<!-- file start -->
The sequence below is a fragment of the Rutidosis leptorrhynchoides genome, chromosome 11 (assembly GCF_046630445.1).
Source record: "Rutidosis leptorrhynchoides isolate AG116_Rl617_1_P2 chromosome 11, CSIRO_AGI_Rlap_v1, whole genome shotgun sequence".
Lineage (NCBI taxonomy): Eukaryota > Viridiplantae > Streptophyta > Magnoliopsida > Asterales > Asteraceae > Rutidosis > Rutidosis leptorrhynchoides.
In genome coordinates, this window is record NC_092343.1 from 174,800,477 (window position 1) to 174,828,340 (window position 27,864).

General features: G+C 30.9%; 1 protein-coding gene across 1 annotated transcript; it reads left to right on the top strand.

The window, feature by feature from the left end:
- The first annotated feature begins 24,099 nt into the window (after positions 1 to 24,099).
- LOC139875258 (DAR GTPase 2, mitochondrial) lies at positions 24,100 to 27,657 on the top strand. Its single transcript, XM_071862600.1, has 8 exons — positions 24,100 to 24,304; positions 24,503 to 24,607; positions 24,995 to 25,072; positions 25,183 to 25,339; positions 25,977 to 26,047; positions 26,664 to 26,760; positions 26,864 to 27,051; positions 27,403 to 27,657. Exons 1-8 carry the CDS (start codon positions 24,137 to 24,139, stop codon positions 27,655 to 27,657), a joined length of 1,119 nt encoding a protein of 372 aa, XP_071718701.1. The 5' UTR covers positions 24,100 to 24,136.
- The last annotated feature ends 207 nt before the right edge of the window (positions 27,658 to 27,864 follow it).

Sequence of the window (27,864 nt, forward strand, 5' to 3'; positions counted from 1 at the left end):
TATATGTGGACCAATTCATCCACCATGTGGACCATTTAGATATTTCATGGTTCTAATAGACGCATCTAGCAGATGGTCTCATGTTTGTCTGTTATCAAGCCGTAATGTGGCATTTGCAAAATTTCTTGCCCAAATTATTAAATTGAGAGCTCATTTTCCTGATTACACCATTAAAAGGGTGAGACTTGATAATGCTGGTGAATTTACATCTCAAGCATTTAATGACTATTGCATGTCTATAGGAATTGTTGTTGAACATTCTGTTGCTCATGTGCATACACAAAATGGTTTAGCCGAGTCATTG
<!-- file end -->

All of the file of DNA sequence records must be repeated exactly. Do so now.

The sequence below is a fragment of the Rutidosis leptorrhynchoides genome, chromosome 11 (assembly GCF_046630445.1).
Source record: "Rutidosis leptorrhynchoides isolate AG116_Rl617_1_P2 chromosome 11, CSIRO_AGI_Rlap_v1, whole genome shotgun sequence".
Lineage (NCBI taxonomy): Eukaryota > Viridiplantae > Streptophyta > Magnoliopsida > Asterales > Asteraceae > Rutidosis > Rutidosis leptorrhynchoides.
In genome coordinates, this window is record NC_092343.1 from 174,800,477 (window position 1) to 174,828,340 (window position 27,864).

General features: G+C 30.9%; 1 protein-coding gene across 1 annotated transcript; it reads left to right on the top strand.

The window, feature by feature from the left end:
- The first annotated feature begins 24,099 nt into the window (after positions 1 to 24,099).
- LOC139875258 (DAR GTPase 2, mitochondrial) lies at positions 24,100 to 27,657 on the top strand. Its single transcript, XM_071862600.1, has 8 exons — positions 24,100 to 24,304; positions 24,503 to 24,607; positions 24,995 to 25,072; positions 25,183 to 25,339; positions 25,977 to 26,047; positions 26,664 to 26,760; positions 26,864 to 27,051; positions 27,403 to 27,657. Exons 1-8 carry the CDS (start codon positions 24,137 to 24,139, stop codon positions 27,655 to 27,657), a joined length of 1,119 nt encoding a protein of 372 aa, XP_071718701.1. The 5' UTR covers positions 24,100 to 24,136.
- The last annotated feature ends 207 nt before the right edge of the window (positions 27,658 to 27,864 follow it).

Sequence of the window (27,864 nt, forward strand, 5' to 3'; positions counted from 1 at the left end):
TATATGTGGACCAATTCATCCACCATGTGGACCATTTAGATATTTCATGGTTCTAATAGACGCATCTAGCAGATGGTCTCATGTTTGTCTGTTATCAAGCCGTAATGTGGCATTTGCAAAATTTCTTGCCCAAATTATTAAATTGAGAGCTCATTTTCCTGATTACACCATTAAAAGGGTGAGACTTGATAATGCTGGTGAATTTACATCTCAAGCATTTAATGACTATTGCATGTCTATAGGAATTGTTGTTGAACATTCTGTTGCTCATGTGCATACACAAAATGGTTTAGCCGAGTCATTG